I came into possession of my first pair of rain boots way back when I was 38 (I’m 39 now).
I bought them myself at Costco. I had always wanted a pair of rain boots and decided it was worth the ($20) splurge since I would probably wear them to walk my older daughter to the bus stop on those days when it had just rained or threatened to rain and I didn’t want to soak my other shoes.
Rain boots never seemed to be a very practical purchase to me. I couldn’t figure out when I’d wear them or how to wear them and get away with it. Weren’t they only for children? And I never really happened upon rain boots at a time I could make the purchase. Even when I saw them in Costco, I wasn’t quite sure they were worth the money. I knew I was taking a chance that they would just sit in my closet for the rest of their days and I would never see that $20 again.
To be honest, the fact that they were $20 greatly influenced the nonchalance with which I put them in my cart. I’m not sure when it happened, but $20 has become a normal price to pay for one item. This is one of the signs that I’m getting older. And a sign that my maturity has yet to catch up to my age is that I wanted rain boots because my friend has some that are cute. She wears them to the bus stop, too.
When I was choosing between the three designs Costco made available to us — The Members — I made certain not to pick a design too similar to my friend’s. I didn’t want to match. I just wanted to have some rain boots of my very own. Finally.
And so I chose a pair and continued hunting the Costco store for necessities. When I returned home, I brought the boots directly to my closet even though I knew they may never leave that tiny, windowless room.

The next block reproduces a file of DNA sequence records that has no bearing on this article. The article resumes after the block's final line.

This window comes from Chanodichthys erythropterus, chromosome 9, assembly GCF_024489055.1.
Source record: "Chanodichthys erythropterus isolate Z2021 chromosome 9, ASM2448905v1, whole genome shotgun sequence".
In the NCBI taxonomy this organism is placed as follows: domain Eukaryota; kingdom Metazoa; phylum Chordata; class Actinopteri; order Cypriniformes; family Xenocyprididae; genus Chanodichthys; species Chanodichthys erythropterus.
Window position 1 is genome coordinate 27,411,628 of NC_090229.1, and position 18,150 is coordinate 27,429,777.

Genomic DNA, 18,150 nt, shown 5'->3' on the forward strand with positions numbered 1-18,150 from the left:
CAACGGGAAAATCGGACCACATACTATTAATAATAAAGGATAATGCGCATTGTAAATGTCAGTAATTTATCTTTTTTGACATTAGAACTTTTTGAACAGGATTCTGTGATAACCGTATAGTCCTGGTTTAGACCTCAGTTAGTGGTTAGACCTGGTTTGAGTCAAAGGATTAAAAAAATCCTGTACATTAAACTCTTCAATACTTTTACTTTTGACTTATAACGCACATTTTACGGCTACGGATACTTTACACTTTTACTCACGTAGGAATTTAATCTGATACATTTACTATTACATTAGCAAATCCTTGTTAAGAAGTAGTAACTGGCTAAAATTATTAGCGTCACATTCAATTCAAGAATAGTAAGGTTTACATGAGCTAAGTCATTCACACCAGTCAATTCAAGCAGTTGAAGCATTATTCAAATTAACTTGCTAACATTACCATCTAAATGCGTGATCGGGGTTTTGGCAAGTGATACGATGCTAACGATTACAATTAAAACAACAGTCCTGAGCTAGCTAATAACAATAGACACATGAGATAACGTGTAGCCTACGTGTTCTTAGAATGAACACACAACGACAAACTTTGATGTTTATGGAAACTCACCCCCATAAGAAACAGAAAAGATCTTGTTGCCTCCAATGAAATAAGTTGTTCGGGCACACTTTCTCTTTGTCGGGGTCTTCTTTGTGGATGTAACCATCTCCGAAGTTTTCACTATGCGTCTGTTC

But then one day, the fabled afternoon came: it had rained. There were puddles on our street. Any other pair of shoes would have soaked up the water like an old rag. I needed my rain boots.
And so my small preschooler and I started the trek down our street to the bus stop. She in her stroller, me in my rain boots. What I expected to be our usual stroll, wasn’t. Something changed as I walked in those new rain boots. As I approached a puddle that I would normally step gingerly through, I just walked. I stepped a normal step, full weight in my gait, not caring if my feet got wet.
It was as if my new rain boots gave me a superpower. It would be a lame superpower for a real super hero, but for 38 year old me in my first pair of rain boots walking to the bus stop to get my first born child, it was a fitting power indeed; it was the power to not care.
Until I walked down my wet street in my new rain boots, I didn’t know that I had ever cared. But when you obtain a level of protection that you know cannot be penetrated after having had no protection at all, it changes you. You walk a little taller. You feel a little stronger. You don’t mind getting your feet wet.
At least that’s what happened to me when I wore my first pair of rain boots.